This House Regrets The Glorification of Soldiers as Heroes


Manya Gupta, WSDC 2019 Grand Final

Check the video here.


Fractured bones become fractured communities. When you can’t call out a soldier that sexually assaulted you in Iraq, can’t call out a general who may have ordered this as a war tactic

In a world where you think soldiers get everything right, that’s when everything starts to go wrong. Glorification of soldiers strikes at the most vulnerable.

We’re not willing to stand for that.


  1. Criteria of glorification
    1. Looking at soldiers as righteous and perfect
    2. Seeing them as heroic, brave, courageous unlike how you see other professions of people working hard
    3. Seeing as embodiment of nation, people you talk about when discuss what country means to you, the face of it
      Looks like massive award ceremonies, military parades, posters saying “serve your nation, this is how you save us all”
  2. Debate about narrative. Glorification is about simplification.
    Opposition can’t have a narrative that says some soldiers are glorified, some soldiers are not.
    Glorification is about a blanket narrative of what individuals in society believe and their instinctive response when hearing the name of a soldier
  3. Prop alternative is respect. The same kind of respect for a doctor working long hours in the ER, but you don’t glorify them. The same kind of respect for teachers and firefighters.

This isn’t a debate about whether soldiers deserve this or not. This is a debate about what the impacts of glorification are, on soldiers, on the wider society, on the most vulnerable.


Three arguments from Prop.

  1. Worsening military tactics
  2. This hurts current and prospective soldiers
  3. Why this leads to toxic nationalism that worsens politics

Argument #1: Worsening military tactics

We’re going to talk about three different interventions in this argument.

  1. Humanitarian interventions
    • Notice that these are the only interventions that actually need people on the ground. Why is that the case? In order to deliver aid, in order to bring food packages, to rescue people from burning buildings, humanitarian interventions need soldiers on the ground.
    • In a world where soldiers are your heroes, when soldiers are the most important people in that country, one soldier from your nation can’t be weighed against black or brown people from around the developing world.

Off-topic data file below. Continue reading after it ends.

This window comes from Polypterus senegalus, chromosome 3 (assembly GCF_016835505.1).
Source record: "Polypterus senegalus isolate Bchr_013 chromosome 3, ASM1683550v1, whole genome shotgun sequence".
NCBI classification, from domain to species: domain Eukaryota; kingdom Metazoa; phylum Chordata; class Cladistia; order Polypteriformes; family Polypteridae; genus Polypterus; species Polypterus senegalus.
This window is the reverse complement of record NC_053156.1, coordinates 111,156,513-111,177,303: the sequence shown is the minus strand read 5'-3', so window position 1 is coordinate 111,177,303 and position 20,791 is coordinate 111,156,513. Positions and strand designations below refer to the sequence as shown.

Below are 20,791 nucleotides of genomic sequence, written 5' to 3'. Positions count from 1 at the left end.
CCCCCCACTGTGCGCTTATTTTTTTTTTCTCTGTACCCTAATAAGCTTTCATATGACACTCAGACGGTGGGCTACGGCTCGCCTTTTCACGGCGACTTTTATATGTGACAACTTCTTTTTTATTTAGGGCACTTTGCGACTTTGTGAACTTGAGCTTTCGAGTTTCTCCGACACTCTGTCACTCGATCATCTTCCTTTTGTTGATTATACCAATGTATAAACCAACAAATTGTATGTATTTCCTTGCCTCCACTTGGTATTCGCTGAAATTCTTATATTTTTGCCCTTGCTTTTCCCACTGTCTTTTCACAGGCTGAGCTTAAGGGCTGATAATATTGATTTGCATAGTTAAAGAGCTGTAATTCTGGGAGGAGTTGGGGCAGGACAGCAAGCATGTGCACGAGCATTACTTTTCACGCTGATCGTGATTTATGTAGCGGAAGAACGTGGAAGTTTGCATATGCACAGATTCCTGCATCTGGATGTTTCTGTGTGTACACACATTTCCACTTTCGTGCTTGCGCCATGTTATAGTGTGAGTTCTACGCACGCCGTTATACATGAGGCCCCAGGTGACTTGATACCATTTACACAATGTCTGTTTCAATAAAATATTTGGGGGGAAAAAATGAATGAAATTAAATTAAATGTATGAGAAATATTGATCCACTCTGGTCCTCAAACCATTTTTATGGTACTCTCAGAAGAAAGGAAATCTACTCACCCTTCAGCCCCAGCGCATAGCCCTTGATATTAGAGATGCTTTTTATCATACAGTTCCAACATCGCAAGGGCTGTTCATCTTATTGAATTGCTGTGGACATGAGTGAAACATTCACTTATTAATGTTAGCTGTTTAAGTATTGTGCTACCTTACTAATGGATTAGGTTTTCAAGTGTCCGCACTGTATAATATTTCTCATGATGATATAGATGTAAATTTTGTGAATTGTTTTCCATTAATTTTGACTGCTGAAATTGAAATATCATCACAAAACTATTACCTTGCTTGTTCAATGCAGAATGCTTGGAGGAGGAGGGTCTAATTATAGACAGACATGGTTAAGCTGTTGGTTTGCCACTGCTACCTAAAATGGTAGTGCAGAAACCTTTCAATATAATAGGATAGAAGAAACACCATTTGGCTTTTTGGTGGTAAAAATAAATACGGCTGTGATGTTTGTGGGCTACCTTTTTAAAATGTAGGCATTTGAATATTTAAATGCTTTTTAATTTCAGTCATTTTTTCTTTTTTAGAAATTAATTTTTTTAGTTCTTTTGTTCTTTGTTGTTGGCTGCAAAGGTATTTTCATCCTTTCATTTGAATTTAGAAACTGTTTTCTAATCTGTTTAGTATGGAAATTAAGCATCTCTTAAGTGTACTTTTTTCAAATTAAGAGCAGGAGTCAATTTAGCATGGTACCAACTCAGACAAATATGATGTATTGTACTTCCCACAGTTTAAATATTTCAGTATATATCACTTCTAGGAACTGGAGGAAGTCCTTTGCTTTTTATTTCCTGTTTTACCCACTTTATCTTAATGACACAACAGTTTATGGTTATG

• These kinds of interventions become much less likely. When images of bodybags become much more powerful for people, e.g. in Mogadishu, the intervention resulted in soldiers being hurt, the US stopped going to Rwanda.
    • The only kind of interventions that crucially need soldiers on the ground are the kind of interventions we decrease massively.
  2. Interventions in self-interest
    • Note these interventions don’t require people. You can act in your military self-interest by doing things like carrying out drone strikes in Syria. These are not interventions for which you need boots on the ground.
    • These interventions become more likely at the point soldiers, and in extension the military is glorified, as an actor which can do no wrong.
    • But even if in these kind of interventions, which are rarer but do occur anyways, if you do send soldiers, they act with more impunity.
    • They see themselves as people who cannot be hurt. When you go back to your nation, no matter what you do, flags will wait for you, people will be proud of you no matter what.
    • When you’re going to be seen as a hero no matter what you do, it’s easier for you to sexually assault someone. Easier for you to carry out a war crime. Easier for you to shoot someone without having to think twice about it, considering that you know no one will say anything. You’re still going to be the hero. You’re still going to be the soldier that was fighting for that country.
    • All of this means soldiers, in the interventions that they do, become more likely to act in ways which are damaging to people on the ground.